“Hands down, so proud of them,” Ensley added with a beaming smile.

 

 

Fetch Your News is a hyper local news outlet that attracts more than 300,000 page views and 3.5 million impressions per month in Dawson, Lumpkin, White, Fannin, Gilmer, Pickens, Union, Towns and Murray counties as well as Cherokee County in N.C. FYNTV attracts approximately 15,000 viewers per week and reaches between 15,000 to 60,000 per week on our Facebook page. For the most effective, least expensive local advertising, call 706-276-6397 or email us at advertise@FetchYourNews.com

Author

Natalie Kissel

Natalie@FetchYourNews.com

Fannin County High School uses national movement as a chance to connect with students

Community, Rebel's Corner

BLUE RIDGE, Ga. – March 14 marked a nationwide movement among America’s youth. School-age children from across the country banned together in solidarity in a campaign labeled Walk Out.

This protest comes as a response to one of America’s deadliest mass shootings in modern history. Students at Marjory Stoneman Douglas High School in Parkland, Florida, experienced terror in their hallways as a lone gunman and former student went on a killing spree that claimed 17 lives.

In the wake of this tragedy, discussions have opened up about school safety and what can be done to prevent situations like this from occurring in the future.

The Walk Out campaign was organized for students to take a stand against gun violence and to lobby for gun legislation reform. The nationwide walk out was scheduled to take place at 10 a.m. and last for 17 minutes, one minute for each life lost in Parkland, Florida.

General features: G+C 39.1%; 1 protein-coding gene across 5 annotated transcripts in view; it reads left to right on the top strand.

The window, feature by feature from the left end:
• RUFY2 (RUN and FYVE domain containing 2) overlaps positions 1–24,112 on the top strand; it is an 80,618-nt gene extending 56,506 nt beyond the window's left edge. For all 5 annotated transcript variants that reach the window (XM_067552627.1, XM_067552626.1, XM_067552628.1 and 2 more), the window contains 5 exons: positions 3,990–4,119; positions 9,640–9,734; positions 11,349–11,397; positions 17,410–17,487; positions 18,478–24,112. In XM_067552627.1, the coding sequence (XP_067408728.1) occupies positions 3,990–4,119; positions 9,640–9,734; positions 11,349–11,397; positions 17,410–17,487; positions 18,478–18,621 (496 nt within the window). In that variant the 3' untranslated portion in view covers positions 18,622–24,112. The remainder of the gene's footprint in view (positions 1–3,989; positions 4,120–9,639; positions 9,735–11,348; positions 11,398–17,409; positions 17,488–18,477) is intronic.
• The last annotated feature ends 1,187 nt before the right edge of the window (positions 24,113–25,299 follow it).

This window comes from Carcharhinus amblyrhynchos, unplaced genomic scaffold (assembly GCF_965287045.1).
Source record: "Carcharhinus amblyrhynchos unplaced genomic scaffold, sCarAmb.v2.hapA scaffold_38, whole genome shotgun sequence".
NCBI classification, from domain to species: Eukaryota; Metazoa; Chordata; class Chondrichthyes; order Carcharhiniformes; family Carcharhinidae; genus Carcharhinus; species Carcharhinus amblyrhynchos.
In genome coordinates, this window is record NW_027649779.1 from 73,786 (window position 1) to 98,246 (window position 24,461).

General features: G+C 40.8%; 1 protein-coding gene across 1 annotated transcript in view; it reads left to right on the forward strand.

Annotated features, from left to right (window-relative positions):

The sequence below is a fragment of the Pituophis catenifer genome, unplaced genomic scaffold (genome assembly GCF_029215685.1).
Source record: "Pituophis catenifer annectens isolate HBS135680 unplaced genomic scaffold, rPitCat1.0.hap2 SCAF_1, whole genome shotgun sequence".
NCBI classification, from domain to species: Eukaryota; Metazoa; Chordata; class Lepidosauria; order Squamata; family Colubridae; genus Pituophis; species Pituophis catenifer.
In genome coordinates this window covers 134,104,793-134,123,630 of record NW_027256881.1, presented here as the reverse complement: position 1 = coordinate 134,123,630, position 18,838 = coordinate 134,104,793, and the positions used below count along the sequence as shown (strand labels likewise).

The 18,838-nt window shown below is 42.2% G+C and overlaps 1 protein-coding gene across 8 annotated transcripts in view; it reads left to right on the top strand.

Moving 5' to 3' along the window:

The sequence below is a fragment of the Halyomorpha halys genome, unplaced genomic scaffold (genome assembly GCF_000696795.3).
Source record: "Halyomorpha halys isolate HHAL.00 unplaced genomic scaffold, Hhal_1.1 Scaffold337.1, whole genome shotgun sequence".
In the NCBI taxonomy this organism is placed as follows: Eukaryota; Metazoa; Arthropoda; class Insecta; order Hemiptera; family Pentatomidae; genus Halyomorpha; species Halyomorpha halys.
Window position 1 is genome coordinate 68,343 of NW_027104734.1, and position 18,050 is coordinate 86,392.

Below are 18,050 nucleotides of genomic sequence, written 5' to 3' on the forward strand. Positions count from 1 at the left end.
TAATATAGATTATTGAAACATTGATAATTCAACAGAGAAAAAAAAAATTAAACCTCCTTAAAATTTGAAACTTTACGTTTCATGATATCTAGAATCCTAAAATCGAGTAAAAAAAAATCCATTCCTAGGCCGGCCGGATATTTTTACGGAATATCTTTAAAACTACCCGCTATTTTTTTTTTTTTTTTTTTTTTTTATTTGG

A counter-movement spurred as Ryan Petty, a father of one of the students killed at Marjory Stoneman Douglas High School, spoke of a different option than walking out.

Petty released the following message via Twitter:

Blue Ridge, Fannin County, Georgia, Fannin County School Systems, Fannin County High School, Walk Out, Walk Up Not Out, Marjory Stoneman Douglas High School, Principal, Erik Cioffi, Acts of Kindness, Ryan Petty

Fannin County High School (FCHS) chose to combine these two movements and provide students with a more politically neutral environment to express themselves and honor the lives of the 15 students and 2 staff members who tragically died.

FCHS conducted one of their mandatory safety drills prior to 10 a.m. and then allowed students to remain outside if they wished for 17 minutes following.

“I had heard where other districts were discussing suspension of students,” Erik Cioffi, principal of Fannin County High School, spoke of the decision made by administration to work with the students during this time, “and that’s not right. We wanted to give our students the ability to express themselves.”

In a statement released by Cioffi via Facebook, students at FCHS conducted a normal school-wide advisement period prior to the safety drill. This advisement period focused on “Acts of Kindness” and how to treat one another with respect.

“It is very real, and it has affected these students,” Cioffi spoke of local impacts from the tragedy. “Some of these students truly question their safety, and we wanted to give them an opportunity to talk and to remember and honor those who lost their lives.”

Staff members were present during the 17 minute demonstration and spoke with the different groups of students that had gathered outside.